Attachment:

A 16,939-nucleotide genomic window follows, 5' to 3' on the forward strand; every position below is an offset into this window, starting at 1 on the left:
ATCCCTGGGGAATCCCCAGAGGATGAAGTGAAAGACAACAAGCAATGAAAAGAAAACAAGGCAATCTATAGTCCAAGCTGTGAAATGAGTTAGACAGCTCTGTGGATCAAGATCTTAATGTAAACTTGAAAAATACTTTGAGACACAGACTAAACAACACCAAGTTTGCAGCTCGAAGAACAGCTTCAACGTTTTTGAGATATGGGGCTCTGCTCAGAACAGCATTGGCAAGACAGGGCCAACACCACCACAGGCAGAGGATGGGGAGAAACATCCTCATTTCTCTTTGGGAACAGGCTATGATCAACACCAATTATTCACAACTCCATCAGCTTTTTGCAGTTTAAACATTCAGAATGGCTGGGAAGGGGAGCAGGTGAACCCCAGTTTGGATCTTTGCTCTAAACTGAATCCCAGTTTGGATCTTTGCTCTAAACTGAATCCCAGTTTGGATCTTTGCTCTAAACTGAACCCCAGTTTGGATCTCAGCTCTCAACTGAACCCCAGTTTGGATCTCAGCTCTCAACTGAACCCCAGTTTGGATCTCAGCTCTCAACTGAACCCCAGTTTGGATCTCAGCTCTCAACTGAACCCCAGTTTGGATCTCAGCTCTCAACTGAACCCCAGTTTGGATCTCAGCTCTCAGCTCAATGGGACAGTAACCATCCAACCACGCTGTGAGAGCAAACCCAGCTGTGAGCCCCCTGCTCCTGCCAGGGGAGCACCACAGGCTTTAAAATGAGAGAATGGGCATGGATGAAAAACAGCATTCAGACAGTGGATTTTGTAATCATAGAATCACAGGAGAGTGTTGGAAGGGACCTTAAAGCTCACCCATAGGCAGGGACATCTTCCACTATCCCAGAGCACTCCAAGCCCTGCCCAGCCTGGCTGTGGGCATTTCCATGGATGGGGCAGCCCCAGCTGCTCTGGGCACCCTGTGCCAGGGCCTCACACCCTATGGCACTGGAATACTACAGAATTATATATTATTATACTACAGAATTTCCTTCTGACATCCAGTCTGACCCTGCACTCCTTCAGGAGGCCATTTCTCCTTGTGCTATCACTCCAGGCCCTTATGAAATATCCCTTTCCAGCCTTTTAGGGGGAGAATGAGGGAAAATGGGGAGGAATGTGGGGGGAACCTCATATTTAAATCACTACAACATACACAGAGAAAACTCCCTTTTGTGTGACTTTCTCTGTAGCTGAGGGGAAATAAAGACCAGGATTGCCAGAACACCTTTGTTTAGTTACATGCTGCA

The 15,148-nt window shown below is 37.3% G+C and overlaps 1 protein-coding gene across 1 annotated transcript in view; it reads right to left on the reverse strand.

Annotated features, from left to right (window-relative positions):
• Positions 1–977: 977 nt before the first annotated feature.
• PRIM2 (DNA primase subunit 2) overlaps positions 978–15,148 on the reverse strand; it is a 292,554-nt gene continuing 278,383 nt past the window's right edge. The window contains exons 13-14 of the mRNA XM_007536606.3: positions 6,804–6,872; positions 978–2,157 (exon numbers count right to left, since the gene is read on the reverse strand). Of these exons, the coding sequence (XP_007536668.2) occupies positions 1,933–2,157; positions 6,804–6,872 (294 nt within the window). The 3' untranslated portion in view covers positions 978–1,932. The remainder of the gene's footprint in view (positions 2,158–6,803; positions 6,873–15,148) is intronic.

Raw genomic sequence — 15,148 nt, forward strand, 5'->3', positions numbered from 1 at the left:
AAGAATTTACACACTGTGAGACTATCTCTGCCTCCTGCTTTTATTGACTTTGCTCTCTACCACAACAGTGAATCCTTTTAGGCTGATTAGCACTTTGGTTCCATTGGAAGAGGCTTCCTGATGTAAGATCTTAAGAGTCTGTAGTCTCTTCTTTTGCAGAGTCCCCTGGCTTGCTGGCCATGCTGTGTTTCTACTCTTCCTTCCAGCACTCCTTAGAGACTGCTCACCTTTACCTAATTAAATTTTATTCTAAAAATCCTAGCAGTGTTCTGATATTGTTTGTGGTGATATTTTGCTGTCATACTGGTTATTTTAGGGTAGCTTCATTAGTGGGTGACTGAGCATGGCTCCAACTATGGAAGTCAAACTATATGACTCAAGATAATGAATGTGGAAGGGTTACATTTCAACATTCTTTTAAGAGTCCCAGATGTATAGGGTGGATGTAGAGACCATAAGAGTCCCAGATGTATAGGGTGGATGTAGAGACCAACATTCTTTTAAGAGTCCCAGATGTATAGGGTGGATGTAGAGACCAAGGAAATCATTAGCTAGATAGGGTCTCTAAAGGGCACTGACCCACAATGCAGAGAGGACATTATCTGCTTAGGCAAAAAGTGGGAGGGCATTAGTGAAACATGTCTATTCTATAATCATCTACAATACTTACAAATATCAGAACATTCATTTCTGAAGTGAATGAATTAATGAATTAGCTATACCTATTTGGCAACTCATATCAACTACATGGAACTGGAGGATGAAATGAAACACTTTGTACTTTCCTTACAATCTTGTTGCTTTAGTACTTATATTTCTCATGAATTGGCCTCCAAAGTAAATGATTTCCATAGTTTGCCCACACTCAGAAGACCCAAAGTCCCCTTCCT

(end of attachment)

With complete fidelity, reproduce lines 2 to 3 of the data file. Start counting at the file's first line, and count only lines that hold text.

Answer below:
ATCCCTGGGGAATCCCCAGAGGATGAAGTGAAAGACAACAAGCAATGAAAAGAAAACAAGGCAATCTATAGTCCAAGCTGTGAAATGAGTTAGACAGCTCTGTGGATCAAGATCTTAATGTAAACTTGAAAAATACTTTGAGACACAGACTAAACAACACCAAGTTTGCAGCTCGAAGAACAGCTTCAACGTTTTTGAGATATGGGGCTCTGCTCAGAACAGCATTGGCAAGACAGGGCCAACACCACCACAGGCAGAGGATGGGGAGAAACATCCTCATTTCTCTTTGGGAACAGGCTATGATCAACACCAATTATTCACAACTCCATCAGCTTTTTGCAGTTTAAACATTCAGAATGGCTGGGAAGGGGAGCAGGTGAACCCCAGTTTGGATCTTTGCTCTAAACTGAATCCCAGTTTGGATCTTTGCTCTAAACTGAATCCCAGTTTGGATCTTTGCTCTAAACTGAACCCCAGTTTGGATCTCAGCTCTCAACTGAACCCCAGTTTGGATCTCAGCTCTCAACTGAACCCCAGTTTGGATCTCAGCTCTCAACTGAACCCCAGTTTGGATCTCAGCTCTCAACTGAACCCCAGTTTGGATCTCAGCTCTCAACTGAACCCCAGTTTGGATCTCAGCTCTCAGCTCAATGGGACAGTAACCATCCAACCACGCTGTGAGAGCAAACCCAGCTGTGAGCCCCCTGCTCCTGCCAGGGGAGCACCACAGGCTTTAAAATGAGAGAATGGGCATGGATGAAAAACAGCATTCAGACAGTGGATTTTGTAATCATAGAATCACAGGAGAGTGTTGGAAGGGACCTTAAAGCTCACCCATAGGCAGGGACATCTTCCACTATCCCAGAGCACTCCAAGCCCTGCCCAGCCTGGCTGTGGGCATTTCCATGGATGGGGCAGCCCCAGCTGCTCTGGGCACCCTGTGCCAGGGCCTCACACCCTATGGCACTGGAATACTACAGAATTATATATTATTATACTACAGAATTTCCTTCTGACATCCAGTCTGACCCTGCACTCCTTCAGGAGGCCATTTCTCCTTGTGCTATCACTCCAGGCCCTTATGAAATATCCCTTTCCAGCCTTTTAGGGGGAGAATGAGGGAAAATGGGGAGGAATGTGGGGGGAACCTCATATTTAAATCACTACAACATACACAGAGAAAACTCCCTTTTGTGTGACTTTCTCTGTAGCTGAGGGGAAATAAAGACCAGGATTGCCAGAACACCTTTGTTTAGTTACATGCTGCA

The 15,148-nt window shown below is 37.3% G+C and overlaps 1 protein-coding gene across 1 annotated transcript in view; it reads right to left on the reverse strand.